Enter the Ouroboric: A Review of Anselm Berrigan’s Come In Alone

Come In Alone, 
by Anselm Berrigan
Wave Books
1938 Fairview Ave. E., Suite 201
Seattle, WA 98102
ISBN# 9781940696294 
(7.5 x 10.5, 96pp, paperback)
ISBN# 9781940696249 
(7.5 x 10.5, 96pp, limited edition hardcover)
May 3, 2016

Upon first look, Anselm Berrigan’s latest collection of poems, Come In Alone, reminded me of that bit, “Is This Anything,” Letterman used to do on The Late Show. They’d open the curtain to reveal some random act — a guy riding a flaming unicycle while juggling chainsaws or suchlike. Afterward, Dave and Paul would discuss to determine whether or not what they’d just seen was anything.

The form (or formlessness) Berrigan employs in Come In Alone — one long line running around the perimeter of the page with no definitive beginning or end — has that now there’s something I’ve never seen before factor going for it, but that also raises the possibility that what we’re seeing may be mere gimmickry. The book has no page numbers and the text contains no periods, although there are many commas, some question marks and at least one exclamation point.

There’s a nice non-bossiness, a lack of hierarchy, to the poems that one begins to appreciate once one adapts to their nature: no top of the poem, no middle of the poem, no bottom of the poem; no definitive beginning, middle or end, no stanzas, nothing but one ouroboric, ever-looping line. The open-minded, adventurous reader will acclimate to the oddity of the format rather quickly and find oneself at home in the text, whereas the close-minded, unadventurous reader (assuming he/she ever even encounters such a peculiar book) will likely lose patience with it at once and toss it across the room.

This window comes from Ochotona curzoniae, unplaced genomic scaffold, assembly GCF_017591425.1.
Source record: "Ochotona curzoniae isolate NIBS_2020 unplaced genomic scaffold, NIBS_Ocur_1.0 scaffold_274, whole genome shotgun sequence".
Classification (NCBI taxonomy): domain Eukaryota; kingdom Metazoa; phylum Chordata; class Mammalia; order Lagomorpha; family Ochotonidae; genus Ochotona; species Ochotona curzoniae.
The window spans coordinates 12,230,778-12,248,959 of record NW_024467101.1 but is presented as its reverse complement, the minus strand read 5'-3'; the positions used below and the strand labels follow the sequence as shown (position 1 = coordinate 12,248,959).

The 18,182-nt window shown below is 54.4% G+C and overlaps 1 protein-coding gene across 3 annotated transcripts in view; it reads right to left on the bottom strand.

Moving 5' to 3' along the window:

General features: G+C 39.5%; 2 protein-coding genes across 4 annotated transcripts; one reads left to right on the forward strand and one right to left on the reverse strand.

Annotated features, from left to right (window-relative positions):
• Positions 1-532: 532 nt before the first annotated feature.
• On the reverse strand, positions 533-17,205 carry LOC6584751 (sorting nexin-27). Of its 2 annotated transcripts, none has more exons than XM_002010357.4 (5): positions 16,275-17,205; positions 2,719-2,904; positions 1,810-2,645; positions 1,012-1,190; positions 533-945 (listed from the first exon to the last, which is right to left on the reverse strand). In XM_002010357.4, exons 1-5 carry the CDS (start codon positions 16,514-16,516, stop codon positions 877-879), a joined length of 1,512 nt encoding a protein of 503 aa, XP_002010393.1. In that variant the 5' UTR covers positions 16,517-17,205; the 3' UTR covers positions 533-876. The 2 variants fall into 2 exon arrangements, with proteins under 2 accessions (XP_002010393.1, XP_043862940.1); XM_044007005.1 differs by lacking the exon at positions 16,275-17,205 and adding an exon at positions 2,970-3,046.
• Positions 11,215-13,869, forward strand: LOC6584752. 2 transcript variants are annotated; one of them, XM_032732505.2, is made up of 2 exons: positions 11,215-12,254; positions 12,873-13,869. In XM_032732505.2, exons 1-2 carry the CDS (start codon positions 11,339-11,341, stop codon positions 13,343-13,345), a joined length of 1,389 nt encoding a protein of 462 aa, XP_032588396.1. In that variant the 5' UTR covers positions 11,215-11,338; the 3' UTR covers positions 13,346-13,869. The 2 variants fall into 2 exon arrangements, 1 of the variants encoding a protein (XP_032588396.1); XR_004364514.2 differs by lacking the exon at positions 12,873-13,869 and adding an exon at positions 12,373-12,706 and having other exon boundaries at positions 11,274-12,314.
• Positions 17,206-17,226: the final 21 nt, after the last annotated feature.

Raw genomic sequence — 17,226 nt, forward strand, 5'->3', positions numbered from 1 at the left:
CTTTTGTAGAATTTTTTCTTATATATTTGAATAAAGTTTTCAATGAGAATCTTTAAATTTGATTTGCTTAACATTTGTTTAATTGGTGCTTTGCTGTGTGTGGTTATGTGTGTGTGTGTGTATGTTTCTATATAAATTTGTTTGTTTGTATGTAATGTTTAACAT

Where to begin reading one of these ouroborics? Ouroborics? Yes, ouroborics. I, with the power vested in me as some random dude who read this interesting book, do hereby dub such poems ouroborics. The book’s title itself, Come In Alone, suggests as much, and the first page presents a sort of preamble poem consisting solely of the letter “I” repeated all the way around the perimeter of the page. As Jung writes in his essay on alchemy:

In the age-old image of the Ouroboros lies the thought of devouring oneself and turning oneself into a circulatory process, for it was clear to the more astute alchemists that the prima materia of the art was man himself. The Ouroboros is a dramatic symbol for the integration and assimilation of the opposite, i.e. of the shadow. This ‘feed-back’ process is at the same time a symbol of immortality, since it is said of the Ouroboros that he slays himself and brings himself to life, fertilizes himself and gives birth to himself.